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Many HIV Adults Have Strains Resistant to Drugs

December 19, 2001|From Times Staff and Wire Reports

About half of all adults being treated for HIV infection in the United States have strains of the virus that are resistant to some of the standard drug therapies, according to a study released Tuesday.

The study is the first large-scale national survey to reveal the drug resistance. Previous drug-resistance research, physicians said, focused only on smaller groups of patients.

"This is very discouraging," said Dr. Samuel Bozette of the San Diego VA Medical Center, a co-leader of the study. "It really shows the breadth of the problem. This is something we'll have to take into account in future treatment plans and strategies."

The survey, coordinated by the Rand Corp. think tank in Santa Monica, tested blood samples of about 1,700 patients. More than three-quarters showed signs of resistance to one or more drugs frequently used to treat HIV. About 85% of the patients who were prescribed the type of therapy that often includes "cocktails" of three or more drugs had drug resistant strains of HIV.

In the past, many researchers believed the poor, the homeless and intravenous drug users were most likely to have resistant viruses because they might not properly use AIDS drugs. But this study revealed that "white males . . . , those with higher education and private medical insurance" were most likely to have drug-resistant viruses. Researchers also emphasized that drug-resistant strains of HIV can be transmitted by sexual contact.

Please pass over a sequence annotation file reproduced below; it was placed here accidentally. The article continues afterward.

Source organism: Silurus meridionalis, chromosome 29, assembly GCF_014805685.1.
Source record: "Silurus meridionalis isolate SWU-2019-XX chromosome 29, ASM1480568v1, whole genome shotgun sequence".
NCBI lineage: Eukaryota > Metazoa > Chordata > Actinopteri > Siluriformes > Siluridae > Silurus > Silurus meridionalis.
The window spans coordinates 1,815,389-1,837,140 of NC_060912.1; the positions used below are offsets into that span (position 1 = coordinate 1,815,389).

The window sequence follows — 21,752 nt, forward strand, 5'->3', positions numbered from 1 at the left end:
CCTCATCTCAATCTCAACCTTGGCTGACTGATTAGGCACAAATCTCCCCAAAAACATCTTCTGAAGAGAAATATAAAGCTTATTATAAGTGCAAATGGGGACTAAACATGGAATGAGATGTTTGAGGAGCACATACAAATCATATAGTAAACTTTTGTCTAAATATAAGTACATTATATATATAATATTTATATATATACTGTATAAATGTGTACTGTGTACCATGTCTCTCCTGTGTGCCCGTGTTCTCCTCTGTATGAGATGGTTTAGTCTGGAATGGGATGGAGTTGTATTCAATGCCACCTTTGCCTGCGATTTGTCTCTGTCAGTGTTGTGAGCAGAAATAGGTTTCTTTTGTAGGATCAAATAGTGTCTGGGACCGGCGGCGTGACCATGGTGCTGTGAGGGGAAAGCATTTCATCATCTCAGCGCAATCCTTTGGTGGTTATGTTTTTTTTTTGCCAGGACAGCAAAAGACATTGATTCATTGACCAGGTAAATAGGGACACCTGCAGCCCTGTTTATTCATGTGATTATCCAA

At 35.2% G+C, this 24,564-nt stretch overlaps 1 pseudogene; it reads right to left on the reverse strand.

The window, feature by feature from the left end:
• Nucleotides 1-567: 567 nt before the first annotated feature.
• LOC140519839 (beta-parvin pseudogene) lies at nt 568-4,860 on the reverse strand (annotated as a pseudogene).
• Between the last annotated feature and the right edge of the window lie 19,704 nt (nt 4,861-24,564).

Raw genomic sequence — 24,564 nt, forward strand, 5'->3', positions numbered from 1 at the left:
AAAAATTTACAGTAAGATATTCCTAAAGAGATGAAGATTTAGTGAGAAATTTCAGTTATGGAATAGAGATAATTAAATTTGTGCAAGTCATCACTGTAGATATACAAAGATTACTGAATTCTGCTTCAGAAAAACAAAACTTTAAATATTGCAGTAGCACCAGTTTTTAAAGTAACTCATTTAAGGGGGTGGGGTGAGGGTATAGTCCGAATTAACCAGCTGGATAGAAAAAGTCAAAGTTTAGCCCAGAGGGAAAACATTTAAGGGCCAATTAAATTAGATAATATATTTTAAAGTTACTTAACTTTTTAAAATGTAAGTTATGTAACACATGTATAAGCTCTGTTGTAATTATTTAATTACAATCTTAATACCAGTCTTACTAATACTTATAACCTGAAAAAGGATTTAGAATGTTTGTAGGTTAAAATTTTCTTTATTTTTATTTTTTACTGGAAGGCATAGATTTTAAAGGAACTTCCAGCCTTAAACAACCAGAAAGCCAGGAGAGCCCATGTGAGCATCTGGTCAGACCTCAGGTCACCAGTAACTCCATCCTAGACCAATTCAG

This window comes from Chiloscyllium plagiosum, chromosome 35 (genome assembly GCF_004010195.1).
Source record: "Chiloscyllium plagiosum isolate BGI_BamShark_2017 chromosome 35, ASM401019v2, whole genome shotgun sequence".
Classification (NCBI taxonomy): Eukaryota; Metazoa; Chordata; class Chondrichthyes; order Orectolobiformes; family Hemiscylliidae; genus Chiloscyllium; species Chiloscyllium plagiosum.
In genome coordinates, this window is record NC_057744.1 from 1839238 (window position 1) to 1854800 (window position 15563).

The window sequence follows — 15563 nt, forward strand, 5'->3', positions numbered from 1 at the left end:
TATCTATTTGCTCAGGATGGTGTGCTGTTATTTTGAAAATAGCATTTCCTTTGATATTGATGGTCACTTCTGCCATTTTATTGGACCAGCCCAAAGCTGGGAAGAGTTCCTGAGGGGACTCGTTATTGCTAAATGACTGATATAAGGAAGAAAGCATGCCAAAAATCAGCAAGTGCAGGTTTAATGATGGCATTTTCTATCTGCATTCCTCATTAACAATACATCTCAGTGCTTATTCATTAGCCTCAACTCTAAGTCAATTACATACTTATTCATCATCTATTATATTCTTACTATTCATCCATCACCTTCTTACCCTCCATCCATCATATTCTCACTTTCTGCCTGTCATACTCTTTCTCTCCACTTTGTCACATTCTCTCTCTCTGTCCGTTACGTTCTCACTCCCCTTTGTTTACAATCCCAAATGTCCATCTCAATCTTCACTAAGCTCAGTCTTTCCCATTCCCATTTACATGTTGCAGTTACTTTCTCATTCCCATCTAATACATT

Related studies have revealed that up to 20% of newly diagnosed HIV patients--even before they are prescribed drugs--have a strain of HIV that is drug-resistant, said Dr. Douglas Richman of UC San Diego, a co-leader of the study.

"We need to step up efforts to prevent transmission of drug-resistant virus, as this appears to be an increasing problem," he said.

Researchers were surprised by the study's numbers, which show the need for testing to reveal the specific drugs that won't work for the patient.

"There needs to be more use of drug resistance testing to manage patients who have failed treatment and who have been recently infected . . . ," Richman said. "We need new drugs that are effective against drug-resistant virus."

Researchers have found that unless HIV is completely suppressed, a resistance can develop, Bozette said. As a result, doctors have to be particularly careful about prescribing the right combination of drugs.

"Unless you knock out the virus completely, it will continue to multiply," Bozette said. "And that virus that multiplies is just the strain that will be resistant to the drugs you're taking."

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